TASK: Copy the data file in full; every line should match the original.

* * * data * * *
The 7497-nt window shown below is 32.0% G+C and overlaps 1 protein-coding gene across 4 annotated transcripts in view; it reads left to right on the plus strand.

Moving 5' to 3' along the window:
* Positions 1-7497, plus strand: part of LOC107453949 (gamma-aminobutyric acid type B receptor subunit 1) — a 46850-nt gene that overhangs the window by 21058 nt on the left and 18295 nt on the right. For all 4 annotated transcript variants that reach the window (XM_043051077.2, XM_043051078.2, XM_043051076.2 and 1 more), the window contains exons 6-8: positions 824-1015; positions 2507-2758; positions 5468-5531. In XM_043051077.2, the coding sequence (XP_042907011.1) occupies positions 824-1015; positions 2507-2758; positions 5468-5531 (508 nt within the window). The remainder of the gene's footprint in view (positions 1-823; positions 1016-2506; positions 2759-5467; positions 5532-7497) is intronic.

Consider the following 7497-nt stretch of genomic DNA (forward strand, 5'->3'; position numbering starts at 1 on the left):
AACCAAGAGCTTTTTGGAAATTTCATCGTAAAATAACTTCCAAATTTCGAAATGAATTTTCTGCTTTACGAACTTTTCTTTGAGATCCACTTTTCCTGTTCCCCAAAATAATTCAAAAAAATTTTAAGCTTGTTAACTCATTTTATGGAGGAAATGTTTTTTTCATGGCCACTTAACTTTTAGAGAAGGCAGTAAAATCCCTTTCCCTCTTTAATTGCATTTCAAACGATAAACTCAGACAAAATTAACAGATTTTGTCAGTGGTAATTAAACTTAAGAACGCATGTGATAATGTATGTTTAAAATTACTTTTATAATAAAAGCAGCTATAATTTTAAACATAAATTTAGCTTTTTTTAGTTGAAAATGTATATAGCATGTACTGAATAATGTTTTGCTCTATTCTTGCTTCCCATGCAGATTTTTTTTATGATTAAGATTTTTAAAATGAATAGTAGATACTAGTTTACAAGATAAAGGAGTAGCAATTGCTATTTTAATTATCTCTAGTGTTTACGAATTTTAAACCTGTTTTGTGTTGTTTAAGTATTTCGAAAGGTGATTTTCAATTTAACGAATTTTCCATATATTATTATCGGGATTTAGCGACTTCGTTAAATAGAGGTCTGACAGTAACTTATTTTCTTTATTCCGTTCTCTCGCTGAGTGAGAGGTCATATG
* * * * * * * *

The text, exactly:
The 7497-nt window shown below is 32.0% G+C and overlaps 1 protein-coding gene across 4 annotated transcripts in view; it reads left to right on the plus strand.

Moving 5' to 3' along the window:
* Positions 1-7497, plus strand: part of LOC107453949 (gamma-aminobutyric acid type B receptor subunit 1) — a 46850-nt gene that overhangs the window by 21058 nt on the left and 18295 nt on the right. For all 4 annotated transcript variants that reach the window (XM_043051077.2, XM_043051078.2, XM_043051076.2 and 1 more), the window contains exons 6-8: positions 824-1015; positions 2507-2758; positions 5468-5531. In XM_043051077.2, the coding sequence (XP_042907011.1) occupies positions 824-1015; positions 2507-2758; positions 5468-5531 (508 nt within the window). The remainder of the gene's footprint in view (positions 1-823; positions 1016-2506; positions 2759-5467; positions 5532-7497) is intronic.

Consider the following 7497-nt stretch of genomic DNA (forward strand, 5'->3'; position numbering starts at 1 on the left):
AACCAAGAGCTTTTTGGAAATTTCATCGTAAAATAACTTCCAAATTTCGAAATGAATTTTCTGCTTTACGAACTTTTCTTTGAGATCCACTTTTCCTGTTCCCCAAAATAATTCAAAAAAATTTTAAGCTTGTTAACTCATTTTATGGAGGAAATGTTTTTTTCATGGCCACTTAACTTTTAGAGAAGGCAGTAAAATCCCTTTCCCTCTTTAATTGCATTTCAAACGATAAACTCAGACAAAATTAACAGATTTTGTCAGTGGTAATTAAACTTAAGAACGCATGTGATAATGTATGTTTAAAATTACTTTTATAATAAAAGCAGCTATAATTTTAAACATAAATTTAGCTTTTTTTAGTTGAAAATGTATATAGCATGTACTGAATAATGTTTTGCTCTATTCTTGCTTCCCATGCAGATTTTTTTTATGATTAAGATTTTTAAAATGAATAGTAGATACTAGTTTACAAGATAAAGGAGTAGCAATTGCTATTTTAATTATCTCTAGTGTTTACGAATTTTAAACCTGTTTTGTGTTGTTTAAGTATTTCGAAAGGTGATTTTCAATTTAACGAATTTTCCATATATTATTATCGGGATTTAGCGACTTCGTTAAATAGAGGTCTGACAGTAACTTATTTTCTTTATTCCGTTCTCTCGCTGAGTGAGAGGTCATATG